Good news is a rare commodity these days. Investors may be pushing the major stock indexes to new highs, but a quick scan of headlines won’t give you much evidence about why that is happening. But there are bright spots, like Chinese stocks.
The Chinese economy gave investors some good news this week in the form of faster-than-expected growth in China’s economy.
China has an official 2017 GDP growth target of 6.5%, and when Q2 economic growth came in at 6.9%, the attainability of that goal gained credibility. Analysts had expected the number to come in at 6.8%, and the beating of expectations, while small, had a palpable effect on investors’ perceptions. That’s because the consensus among economic forecasters is that the Chinese economy will slow in the second half of the year as the country’s long-term debt crisis takes a progressive toll.
The growth was powered by higher exports and manufacturing, especially steel, which may be a problem later. After all, the trade imbalance between China and the U.S. is a hot political issue, and the Obama administration imposed tariffs on U.S. steel imports when it was found that producers were dumping their steel at a loss.
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Operating revenue increased over 70%.
Gross profit surged 122%.
Net income was up over 60%.
But all the potential problems and possible potholes aren’t really all that important. The single most important thing that investors interested in China can know is that Chinese stocks on U.S. exchanges are going up. Here’s a chart that shows the recent action of PowerShares Golden Dragon China ETF (PGJ), which tracks all Chinese American Depositary Receipts that trade on U.S. exchanges.
You can see the volatility, especially the May/June tug-of-war, but you can’t miss the strength of the uptrend that has pushed PGJ to new all-time highs this week.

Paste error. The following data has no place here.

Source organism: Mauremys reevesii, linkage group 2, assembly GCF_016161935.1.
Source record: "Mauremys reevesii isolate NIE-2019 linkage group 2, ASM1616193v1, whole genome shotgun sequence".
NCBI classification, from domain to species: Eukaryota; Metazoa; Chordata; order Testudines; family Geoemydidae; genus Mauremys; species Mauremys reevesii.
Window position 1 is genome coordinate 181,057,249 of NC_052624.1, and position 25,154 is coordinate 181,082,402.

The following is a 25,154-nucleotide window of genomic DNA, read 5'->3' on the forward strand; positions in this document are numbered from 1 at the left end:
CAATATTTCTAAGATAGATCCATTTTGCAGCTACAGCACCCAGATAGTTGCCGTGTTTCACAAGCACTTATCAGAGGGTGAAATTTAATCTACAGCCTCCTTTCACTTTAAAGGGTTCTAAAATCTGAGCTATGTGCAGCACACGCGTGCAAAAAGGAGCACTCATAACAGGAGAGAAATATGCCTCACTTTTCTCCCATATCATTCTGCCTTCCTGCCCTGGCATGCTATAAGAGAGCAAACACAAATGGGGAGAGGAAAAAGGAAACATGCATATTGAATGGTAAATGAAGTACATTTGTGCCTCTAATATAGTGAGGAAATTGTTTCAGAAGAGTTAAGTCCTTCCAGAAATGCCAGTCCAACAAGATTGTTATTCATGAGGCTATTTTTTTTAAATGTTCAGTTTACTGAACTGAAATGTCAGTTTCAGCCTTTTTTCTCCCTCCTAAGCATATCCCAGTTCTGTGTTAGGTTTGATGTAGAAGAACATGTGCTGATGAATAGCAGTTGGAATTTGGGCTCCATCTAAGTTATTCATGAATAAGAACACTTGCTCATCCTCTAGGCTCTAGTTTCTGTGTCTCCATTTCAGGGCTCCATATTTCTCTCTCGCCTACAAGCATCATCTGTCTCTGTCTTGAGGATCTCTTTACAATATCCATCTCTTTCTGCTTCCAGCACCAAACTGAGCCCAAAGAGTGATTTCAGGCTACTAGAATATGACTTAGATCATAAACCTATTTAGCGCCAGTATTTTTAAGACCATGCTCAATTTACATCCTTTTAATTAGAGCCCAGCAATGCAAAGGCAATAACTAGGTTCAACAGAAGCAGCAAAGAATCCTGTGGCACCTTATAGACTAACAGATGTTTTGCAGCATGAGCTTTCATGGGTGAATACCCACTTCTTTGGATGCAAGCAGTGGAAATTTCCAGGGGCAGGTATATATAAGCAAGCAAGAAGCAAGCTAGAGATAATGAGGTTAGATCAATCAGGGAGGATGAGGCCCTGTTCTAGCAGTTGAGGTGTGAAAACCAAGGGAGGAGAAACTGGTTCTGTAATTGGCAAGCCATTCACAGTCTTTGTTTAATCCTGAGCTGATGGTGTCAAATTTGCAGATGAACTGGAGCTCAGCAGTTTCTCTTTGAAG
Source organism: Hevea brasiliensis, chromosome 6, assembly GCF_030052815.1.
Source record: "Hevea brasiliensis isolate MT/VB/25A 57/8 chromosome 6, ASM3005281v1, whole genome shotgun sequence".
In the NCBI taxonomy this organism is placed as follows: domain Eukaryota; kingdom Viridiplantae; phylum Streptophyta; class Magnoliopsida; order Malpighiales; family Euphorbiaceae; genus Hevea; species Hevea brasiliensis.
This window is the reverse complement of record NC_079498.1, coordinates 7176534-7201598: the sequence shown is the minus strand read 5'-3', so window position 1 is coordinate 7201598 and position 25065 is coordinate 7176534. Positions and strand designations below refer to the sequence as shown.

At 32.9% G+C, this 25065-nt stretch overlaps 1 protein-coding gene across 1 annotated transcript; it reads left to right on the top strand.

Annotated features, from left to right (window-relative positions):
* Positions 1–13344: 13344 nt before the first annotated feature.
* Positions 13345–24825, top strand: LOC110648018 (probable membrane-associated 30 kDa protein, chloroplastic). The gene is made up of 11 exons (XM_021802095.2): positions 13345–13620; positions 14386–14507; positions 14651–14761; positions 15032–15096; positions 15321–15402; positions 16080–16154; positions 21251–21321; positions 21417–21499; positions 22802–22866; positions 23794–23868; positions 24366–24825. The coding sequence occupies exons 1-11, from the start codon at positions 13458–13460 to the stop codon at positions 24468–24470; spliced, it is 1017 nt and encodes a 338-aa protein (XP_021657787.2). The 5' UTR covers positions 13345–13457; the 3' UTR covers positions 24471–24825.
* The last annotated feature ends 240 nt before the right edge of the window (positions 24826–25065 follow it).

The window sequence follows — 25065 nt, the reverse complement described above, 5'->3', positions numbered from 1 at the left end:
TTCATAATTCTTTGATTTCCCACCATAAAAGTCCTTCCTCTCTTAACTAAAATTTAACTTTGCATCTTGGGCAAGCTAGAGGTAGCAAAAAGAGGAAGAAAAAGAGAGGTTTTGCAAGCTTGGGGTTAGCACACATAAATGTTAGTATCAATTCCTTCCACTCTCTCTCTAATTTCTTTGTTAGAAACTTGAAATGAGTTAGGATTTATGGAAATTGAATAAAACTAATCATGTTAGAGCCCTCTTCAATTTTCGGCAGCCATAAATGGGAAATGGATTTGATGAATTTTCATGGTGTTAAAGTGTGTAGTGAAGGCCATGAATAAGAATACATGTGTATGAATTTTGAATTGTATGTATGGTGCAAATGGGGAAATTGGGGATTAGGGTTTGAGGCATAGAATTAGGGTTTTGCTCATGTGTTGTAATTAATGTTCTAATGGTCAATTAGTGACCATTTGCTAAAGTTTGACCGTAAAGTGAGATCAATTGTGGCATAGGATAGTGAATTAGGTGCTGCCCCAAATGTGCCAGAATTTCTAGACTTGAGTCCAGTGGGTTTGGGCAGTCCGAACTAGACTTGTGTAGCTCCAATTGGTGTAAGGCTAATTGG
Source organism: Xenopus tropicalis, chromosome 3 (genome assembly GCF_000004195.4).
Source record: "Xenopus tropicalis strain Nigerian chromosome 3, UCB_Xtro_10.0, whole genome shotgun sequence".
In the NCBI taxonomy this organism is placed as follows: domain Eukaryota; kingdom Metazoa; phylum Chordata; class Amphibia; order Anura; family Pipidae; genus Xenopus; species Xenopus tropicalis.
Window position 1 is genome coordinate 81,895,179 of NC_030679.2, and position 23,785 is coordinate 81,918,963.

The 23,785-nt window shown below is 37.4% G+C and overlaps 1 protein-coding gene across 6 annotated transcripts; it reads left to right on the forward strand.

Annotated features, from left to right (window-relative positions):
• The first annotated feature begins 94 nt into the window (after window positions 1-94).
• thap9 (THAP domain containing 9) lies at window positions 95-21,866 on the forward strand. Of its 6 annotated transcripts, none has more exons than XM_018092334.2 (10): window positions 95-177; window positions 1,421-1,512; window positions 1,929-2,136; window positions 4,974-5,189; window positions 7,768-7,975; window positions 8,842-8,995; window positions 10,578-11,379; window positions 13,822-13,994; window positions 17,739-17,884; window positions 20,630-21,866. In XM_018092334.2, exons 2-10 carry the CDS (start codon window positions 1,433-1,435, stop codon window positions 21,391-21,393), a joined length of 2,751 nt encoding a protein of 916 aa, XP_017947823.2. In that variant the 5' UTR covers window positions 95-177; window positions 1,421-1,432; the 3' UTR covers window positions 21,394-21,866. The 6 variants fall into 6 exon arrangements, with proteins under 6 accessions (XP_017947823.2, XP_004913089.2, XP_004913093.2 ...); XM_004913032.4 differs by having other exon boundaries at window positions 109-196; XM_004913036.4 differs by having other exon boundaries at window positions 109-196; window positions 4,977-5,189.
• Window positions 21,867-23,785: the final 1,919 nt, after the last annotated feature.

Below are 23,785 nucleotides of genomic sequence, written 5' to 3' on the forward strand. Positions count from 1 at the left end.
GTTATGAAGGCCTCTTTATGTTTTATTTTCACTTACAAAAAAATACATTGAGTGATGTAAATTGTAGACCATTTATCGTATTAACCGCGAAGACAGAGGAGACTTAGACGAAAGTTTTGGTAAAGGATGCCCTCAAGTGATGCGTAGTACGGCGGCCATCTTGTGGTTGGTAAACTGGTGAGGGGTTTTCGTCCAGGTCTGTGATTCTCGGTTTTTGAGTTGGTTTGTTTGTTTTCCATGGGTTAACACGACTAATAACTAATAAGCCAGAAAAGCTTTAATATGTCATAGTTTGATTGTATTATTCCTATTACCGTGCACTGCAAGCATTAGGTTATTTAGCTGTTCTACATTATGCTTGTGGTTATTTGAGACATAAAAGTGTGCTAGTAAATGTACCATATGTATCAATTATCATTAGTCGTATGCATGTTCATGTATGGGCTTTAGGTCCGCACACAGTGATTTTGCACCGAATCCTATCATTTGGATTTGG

I have seen articles advising investors how to “play” this uptrend by investing in ETFs that have exposure to China. And there is a certain logic to that idea. You get diversification, as the ETFs generally track an index that includes dozens of stocks. You also get liquidity, as the ETF is always sellable.
But I have a different idea, one based on the idea that collective investments like index funds are always a compromise. Such funds give you exposure, but that exposure includes the worst-performing stocks in the index right along with the top-performing ones.
My question is: Why not just own the best?
For instance, here’s a chart of Alibaba (BABA), the Chinese online commerce giant for the same period.
In addition to the bottom line, which is that BABA advanced by 75% compared to PGJ’s gain of 44%, you can see that BABA outperformed in consistency, resistance to corrections and ability to stay ahead of its moving averages.
And, in case you were wondering, I added BABA to the portfolio of Cabot Global Stocks Explorer (formerly Cabot Emerging Markets Investor) in late January.
And if you compared BABA’s performance to one of the most-popular China ETFs, iShares China Large-Cap ETF (FXI), the difference is even clearer. FXI has been having a great year, beating the S&P 500 by a significant margin with a gain of 20.6%. The lower gain comes because FXI holds many Chinese stocks that are in state-owned or state-regulated industries. Plus, the ETF charges a 0.74% management fee, which comes off the top.
While it’s true that investing in individual Chinese stocks involves more risk, subscribers to Cabot Global Stocks Explorer get the benefit of an experienced advisor (me), who has been riding the waves of the Chinese stock market for well over a decade. If you’d like to see how it feels to go from swimming in the market to water-skiing in the market, click here to get started.
Timothy Lutts heads one of America’s most respected independent investment advisory services. Each week, Tim personally picks the single best stock in his exclusive Cabot Stock of the Week advisory. Build your wealth and reduce your risk with the top stock each week for current market conditionsLearn More